Antimicrobial therapy: principles of use

Alasdair MacGowan, Emily Macnaughton

Research output: Contribution to journalArticle (Academic Journal)peer-review

8 Citations (Scopus)


Abstract Antimicrobial use differs from other medications by its potential for collateral damage, specifically the generation of antimicrobial resistance, in both the patient and the wider population. This must be considered in addition to the challenges involved in finding an agent with the appropriate spectrum of antimicrobial activity that also achieves a sufficient concentration at the site of infection. Minimizing the risk of Clostridium difficile infection is also a central focus of antibiotic prescription. New antibiotic development has not kept up with the development of bacterial resistance, particularly for Gram-negative pathogens, and the risk of untreatable infections is growing. The role of antibiotic stewardship, limiting unnecessary antimicrobial use, is therefore more important than ever.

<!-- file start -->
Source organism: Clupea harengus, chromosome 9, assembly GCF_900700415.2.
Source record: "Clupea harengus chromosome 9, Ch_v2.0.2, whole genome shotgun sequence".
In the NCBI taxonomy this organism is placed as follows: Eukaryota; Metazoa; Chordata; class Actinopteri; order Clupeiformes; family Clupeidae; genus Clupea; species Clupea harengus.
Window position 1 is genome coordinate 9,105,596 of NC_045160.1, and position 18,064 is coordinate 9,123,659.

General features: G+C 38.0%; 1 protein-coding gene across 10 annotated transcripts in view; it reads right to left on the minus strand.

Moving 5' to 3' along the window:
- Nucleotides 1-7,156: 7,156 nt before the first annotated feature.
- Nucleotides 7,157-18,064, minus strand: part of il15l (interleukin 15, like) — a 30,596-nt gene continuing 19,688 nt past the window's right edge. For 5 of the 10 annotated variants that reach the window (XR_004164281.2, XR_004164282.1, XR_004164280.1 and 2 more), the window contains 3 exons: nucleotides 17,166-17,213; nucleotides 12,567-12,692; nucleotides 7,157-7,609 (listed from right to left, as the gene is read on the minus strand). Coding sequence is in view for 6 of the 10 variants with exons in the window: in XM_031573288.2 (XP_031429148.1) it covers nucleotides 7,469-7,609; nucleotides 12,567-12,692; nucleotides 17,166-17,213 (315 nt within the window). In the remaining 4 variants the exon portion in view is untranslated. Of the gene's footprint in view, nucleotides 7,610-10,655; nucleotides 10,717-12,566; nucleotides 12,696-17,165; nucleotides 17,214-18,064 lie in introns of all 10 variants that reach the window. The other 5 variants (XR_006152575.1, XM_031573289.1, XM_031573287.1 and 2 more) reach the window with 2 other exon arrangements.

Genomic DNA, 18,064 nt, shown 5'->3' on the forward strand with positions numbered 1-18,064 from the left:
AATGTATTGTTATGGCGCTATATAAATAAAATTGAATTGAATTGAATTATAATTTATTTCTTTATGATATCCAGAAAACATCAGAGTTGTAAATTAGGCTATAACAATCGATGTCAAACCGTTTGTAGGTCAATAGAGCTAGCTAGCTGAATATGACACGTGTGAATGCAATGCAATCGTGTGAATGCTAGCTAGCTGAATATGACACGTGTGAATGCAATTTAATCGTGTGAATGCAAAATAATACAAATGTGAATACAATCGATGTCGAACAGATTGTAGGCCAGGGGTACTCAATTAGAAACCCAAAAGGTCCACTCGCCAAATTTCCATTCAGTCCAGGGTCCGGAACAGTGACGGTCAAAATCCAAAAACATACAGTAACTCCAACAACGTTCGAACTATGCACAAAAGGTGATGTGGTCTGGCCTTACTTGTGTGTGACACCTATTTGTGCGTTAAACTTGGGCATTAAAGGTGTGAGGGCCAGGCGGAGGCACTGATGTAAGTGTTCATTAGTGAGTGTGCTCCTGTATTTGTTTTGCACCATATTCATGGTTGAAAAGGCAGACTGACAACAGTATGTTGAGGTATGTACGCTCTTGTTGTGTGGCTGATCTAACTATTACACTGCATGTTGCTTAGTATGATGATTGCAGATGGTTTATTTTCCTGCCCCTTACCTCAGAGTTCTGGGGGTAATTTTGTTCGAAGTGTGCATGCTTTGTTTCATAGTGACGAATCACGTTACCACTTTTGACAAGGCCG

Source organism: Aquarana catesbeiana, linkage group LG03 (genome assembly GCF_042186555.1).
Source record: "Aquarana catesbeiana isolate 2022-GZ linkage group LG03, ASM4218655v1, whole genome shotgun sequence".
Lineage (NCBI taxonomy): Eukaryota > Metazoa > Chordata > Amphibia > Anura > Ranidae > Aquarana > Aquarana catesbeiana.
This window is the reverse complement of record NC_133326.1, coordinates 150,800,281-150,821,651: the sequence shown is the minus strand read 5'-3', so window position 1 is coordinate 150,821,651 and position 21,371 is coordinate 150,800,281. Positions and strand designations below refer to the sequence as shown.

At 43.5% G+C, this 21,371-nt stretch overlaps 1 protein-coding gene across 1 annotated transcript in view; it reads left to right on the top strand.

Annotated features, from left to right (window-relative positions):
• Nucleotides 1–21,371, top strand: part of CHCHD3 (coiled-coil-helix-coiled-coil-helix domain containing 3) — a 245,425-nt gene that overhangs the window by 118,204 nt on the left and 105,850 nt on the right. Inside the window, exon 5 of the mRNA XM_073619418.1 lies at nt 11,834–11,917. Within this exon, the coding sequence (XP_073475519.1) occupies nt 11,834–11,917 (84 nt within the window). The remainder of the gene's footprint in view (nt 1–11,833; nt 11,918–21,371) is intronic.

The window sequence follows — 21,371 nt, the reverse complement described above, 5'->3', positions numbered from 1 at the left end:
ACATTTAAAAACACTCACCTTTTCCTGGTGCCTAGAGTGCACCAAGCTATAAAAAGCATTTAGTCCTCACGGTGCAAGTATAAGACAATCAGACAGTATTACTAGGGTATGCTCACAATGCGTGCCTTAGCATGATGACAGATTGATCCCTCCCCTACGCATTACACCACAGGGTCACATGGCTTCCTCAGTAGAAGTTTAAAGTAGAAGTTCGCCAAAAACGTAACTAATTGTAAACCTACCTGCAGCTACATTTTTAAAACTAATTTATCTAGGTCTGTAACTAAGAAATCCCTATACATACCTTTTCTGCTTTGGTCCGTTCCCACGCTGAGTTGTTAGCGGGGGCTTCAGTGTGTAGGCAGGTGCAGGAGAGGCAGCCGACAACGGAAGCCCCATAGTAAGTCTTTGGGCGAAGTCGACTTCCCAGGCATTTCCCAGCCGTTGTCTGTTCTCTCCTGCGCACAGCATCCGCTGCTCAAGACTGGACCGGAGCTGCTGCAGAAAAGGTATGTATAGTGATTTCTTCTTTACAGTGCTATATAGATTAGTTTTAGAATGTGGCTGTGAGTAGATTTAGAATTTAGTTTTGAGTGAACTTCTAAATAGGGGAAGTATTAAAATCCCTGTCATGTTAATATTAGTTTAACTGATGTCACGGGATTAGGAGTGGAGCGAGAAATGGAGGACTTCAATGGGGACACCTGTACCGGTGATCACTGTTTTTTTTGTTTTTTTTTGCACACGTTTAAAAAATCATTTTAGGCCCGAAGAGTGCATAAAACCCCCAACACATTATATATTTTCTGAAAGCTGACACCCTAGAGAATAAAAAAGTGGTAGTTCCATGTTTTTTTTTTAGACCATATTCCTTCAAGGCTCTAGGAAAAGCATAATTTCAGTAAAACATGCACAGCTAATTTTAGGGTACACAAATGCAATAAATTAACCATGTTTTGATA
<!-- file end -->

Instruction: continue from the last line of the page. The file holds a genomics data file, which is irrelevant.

Original languageEnglish
Publication statusE-pub ahead of print - 1 Sept 2017


  • Adverse effects
  • antibiotic resistance
  • antibiotics
  • Clostridium difficile
  • mode of action
  • MRCP
  • pharmacodynamics
  • pharmacokinetics


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